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Canadian Surface Combatant RFQ

Maxman1

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It also requires that the elevators and hangers can handle the aircraft, for the F35b , the Mistrals not be my first choice, I would go with a vessel based on the San Juan 1/Canberra Class giving some aviation and amphibious benefits as well. However to fit into our current budget and crewing realities, the Mistrals with helicopters are a far better fit for Canada. I would give up a AOP's and a CSC for them.

Now that I think about it, could a Mistral handle a CT-156 Harvard II (and is a Harvard II carrier-capable)? Because there's a light attack version of it, the AT-6 Wolverine, which has been adopted by the USAF. If we could operate those from a Mistral, that would be pretty slick.

one_ship_-_beechcraft_at-6_wolverine.jpg
 

Kirkhill

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Steam Catapults (1955) and Rubber Decks (1948)


Back in 1955, our predecessors were also following aircraft carrier developments closely, with first test of an important new technology, the steam catapult. Using steam from the ship’s boilers to act directly on the catapult itself, these had been tested aboard the carrier HMS Perseus since 1950, and had just started to be installed aboard the British and American carrier fleet.

Prior to the use of steam catapults, aircraft had been propelled into the air using a hydro-pneumatic system which used steel wire ropes to drag a small trolley along the flight deck, with the aircraft towed along behind. This was fine for the relatively small and lightweight aircraft carried by naval vessels in World War II, but with the advent of jet engines, carrier-borne aircraft became heavier and needed to be launched at greater speed. For a while, naval architects just increased the power of the hydrodynamic system, but the heavier aircraft — along with the heavier cables and pulleys — meant that eventually the catapults were growing too large to be installed even on the biggest ships.



The ‘Rubber’ Flight Deck​

In 1945 deck landing trials with de Havilland Sea Vampire fighters exposed the limitations imposed by the slow acceleration rates of early types of jet engine and it became obvious that changes in both carrier technology and deck landing technique were needed.

Mr Lewis Boddington, Head Scientist at the Naval Aircraft Department, NAD, at the Royal Aircraft Establishment, RAE, at Farnborough recommended transferring the pneumatic absorption of deck landing stresses from the aircraft to the carrier, in other words operating aircraft that had no undercarriages. His concept was based on the logic that catapults and arrester wires, the other devices that allowed short take-offs and landings, were built into the carrier and not the aircraft. The idea had the additional merit that the airframes of fighters without undercarriages would be some 15% lighter than their conventional equivalents and this could be translated into higher performance.

The obvious drawback was the inability of aircraft without wheels to move under their own power after landing either on a carrier deck or an airfield ashore. The Admiralty was sufficiently interested in this potential solution to devote money, manpower and resources to evaluate to it during a period of severe post-war austerity.

A flexible deck, more commonly referred to as a rubber deck, was built ashore at Farnborough onto which aircraft were to fly a low, flat approach well above the aircraft’s stalling speed to pass just over the rubber deck with their arrester hook down.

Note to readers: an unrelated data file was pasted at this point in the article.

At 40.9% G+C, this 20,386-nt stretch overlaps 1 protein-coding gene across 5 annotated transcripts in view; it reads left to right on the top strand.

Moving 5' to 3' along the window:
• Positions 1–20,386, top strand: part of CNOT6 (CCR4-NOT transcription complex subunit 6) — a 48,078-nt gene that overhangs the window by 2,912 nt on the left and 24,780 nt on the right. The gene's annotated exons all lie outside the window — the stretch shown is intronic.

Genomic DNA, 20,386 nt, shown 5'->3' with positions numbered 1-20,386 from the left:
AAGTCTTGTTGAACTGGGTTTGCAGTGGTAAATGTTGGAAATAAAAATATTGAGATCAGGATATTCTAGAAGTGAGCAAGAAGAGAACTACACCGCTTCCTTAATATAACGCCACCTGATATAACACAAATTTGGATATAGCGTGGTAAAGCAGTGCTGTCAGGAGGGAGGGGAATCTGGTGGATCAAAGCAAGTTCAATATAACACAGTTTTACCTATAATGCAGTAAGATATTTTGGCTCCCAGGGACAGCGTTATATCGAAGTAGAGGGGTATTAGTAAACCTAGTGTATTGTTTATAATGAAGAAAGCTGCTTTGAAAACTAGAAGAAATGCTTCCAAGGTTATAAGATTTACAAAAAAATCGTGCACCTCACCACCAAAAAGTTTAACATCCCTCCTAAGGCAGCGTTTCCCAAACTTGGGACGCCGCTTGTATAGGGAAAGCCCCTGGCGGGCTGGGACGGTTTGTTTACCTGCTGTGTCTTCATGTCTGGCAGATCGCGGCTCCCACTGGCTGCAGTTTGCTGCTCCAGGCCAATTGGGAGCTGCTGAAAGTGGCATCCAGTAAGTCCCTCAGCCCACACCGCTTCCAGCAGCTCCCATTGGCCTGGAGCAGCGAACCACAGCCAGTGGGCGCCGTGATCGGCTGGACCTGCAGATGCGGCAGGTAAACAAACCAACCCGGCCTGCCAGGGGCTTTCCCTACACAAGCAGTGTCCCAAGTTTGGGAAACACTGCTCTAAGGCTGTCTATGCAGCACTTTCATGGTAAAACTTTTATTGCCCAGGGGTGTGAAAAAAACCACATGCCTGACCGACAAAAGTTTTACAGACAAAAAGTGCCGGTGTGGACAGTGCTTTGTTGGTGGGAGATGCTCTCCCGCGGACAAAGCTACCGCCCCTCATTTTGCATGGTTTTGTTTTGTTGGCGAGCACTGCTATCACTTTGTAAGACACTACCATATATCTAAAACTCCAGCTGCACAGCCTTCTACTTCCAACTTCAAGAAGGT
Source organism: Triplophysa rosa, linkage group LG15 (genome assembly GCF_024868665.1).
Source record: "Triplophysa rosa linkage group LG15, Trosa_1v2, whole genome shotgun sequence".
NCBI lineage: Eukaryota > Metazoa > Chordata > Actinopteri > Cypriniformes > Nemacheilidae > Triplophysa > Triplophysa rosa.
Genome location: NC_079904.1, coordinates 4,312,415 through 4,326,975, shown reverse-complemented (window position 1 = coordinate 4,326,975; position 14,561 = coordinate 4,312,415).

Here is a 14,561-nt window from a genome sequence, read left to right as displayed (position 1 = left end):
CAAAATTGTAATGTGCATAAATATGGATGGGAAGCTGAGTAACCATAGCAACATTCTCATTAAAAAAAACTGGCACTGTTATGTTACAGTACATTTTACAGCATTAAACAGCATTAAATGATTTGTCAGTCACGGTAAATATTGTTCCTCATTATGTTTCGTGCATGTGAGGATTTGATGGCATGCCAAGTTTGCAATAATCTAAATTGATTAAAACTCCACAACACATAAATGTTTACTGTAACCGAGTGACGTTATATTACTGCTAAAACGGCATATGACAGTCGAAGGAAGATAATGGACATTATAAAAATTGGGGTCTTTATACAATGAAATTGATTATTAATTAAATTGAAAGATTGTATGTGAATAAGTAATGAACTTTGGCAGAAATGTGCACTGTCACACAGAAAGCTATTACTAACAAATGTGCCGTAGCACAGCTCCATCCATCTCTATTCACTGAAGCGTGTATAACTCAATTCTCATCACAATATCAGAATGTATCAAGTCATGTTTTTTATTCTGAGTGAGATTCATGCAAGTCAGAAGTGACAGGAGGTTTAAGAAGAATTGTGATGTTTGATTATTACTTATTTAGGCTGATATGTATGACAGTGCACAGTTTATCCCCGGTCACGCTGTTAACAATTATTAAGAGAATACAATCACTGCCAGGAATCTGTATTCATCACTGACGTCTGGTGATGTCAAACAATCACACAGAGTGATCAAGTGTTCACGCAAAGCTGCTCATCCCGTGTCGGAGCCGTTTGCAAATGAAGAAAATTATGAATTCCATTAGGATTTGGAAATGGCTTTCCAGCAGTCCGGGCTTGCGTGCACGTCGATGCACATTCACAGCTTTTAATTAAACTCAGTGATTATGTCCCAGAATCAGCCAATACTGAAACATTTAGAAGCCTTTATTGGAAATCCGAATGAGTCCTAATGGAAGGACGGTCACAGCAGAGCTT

In 1948 HMS Warrior was fitted with a rubber deck made out of hosepipes laid across a steel frame over the conventional flight deck between the two lifts. They were filled with compressed air and covered by a rubber membrane on which the aircraft landed and the surface was lubricated for landings by hosing fresh water onto it. A single Mark 4 arrester wire was fitted over the rubber deck with the actuating pistons situated fore and aft alongside it. It had a maximum pull-out of only 160 feet which meant that a high minimum wind over the deck was required for every recovery.

Sea Vampire Landing on Rubber Deck

Warrior’s first rubber deck trials took place in November 1948 and the first landing was carried out by Lieutenant Commander Brown in TG 286, landing at an indicated air speed of 96 knots into a 35 knot wind over the deck which gave the arrester hook an entry speed into the wire of 61 knots. Once landed, the aircraft was lifted by crane so that its undercarriage could be lowered and it could then be manoeuvred onto the conventional area of flight deck forward of the rubber deck as normal. All subsequent landings were flown by Sea Vampire F 21s which were heavier and capable of being launched by the ship’s single BH 3 hydraulic catapult.

Royal Canadian Navy service​

She was launched on 20 May 1944 and completed on 24 January 1946. She was transferred to the Royal Canadian Navy, commissioned as HMCS Warrior and placed under the command of Captain Frank Houghton.[1] She entered Halifax harbour on 31 March 1946, a week after leaving Portsmouth. She was escorted by the destroyer HMCS Micmac and the minesweeper HMCS Middlesex. The RCN experienced problems with the unheated equipment during operations in cold North Atlantic waters off eastern Canada during 1947. The RCN deemed her unfit for service and, rather than retrofit her with equipment heaters, made arrangements with the Royal Navy to trade her for a more suitable aircraft carrier of the Majestic class which became HMCS Magnificent (CVL 21) on commissioning. HMCS Warrior returned to the United Kingdom and was recommissioned as HMS Warrior (R31) on 23 March 1948. Warrior was then refitted in Devonport and equipped with a flexible flight deck (layers of rubber) to test the feasibility of receiving undercarriage-less aircraft; the Sea Vampire was used to test the concept, which was successful but not introduced into service.

image015.jpg


HMCS Magnificent - 40 aircraft with props. No catapults. Also no angled flight deck.
 

calculus

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Now that I think about it, could a Mistral handle a CT-156 Harvard II (and is a Harvard II carrier-capable)? Because there's a light attack version of it, the AT-6 Wolverine, which has been adopted by the USAF. If we could operate those from a Mistral, that would be pretty slick.

one_ship_-_beechcraft_at-6_wolverine.jpg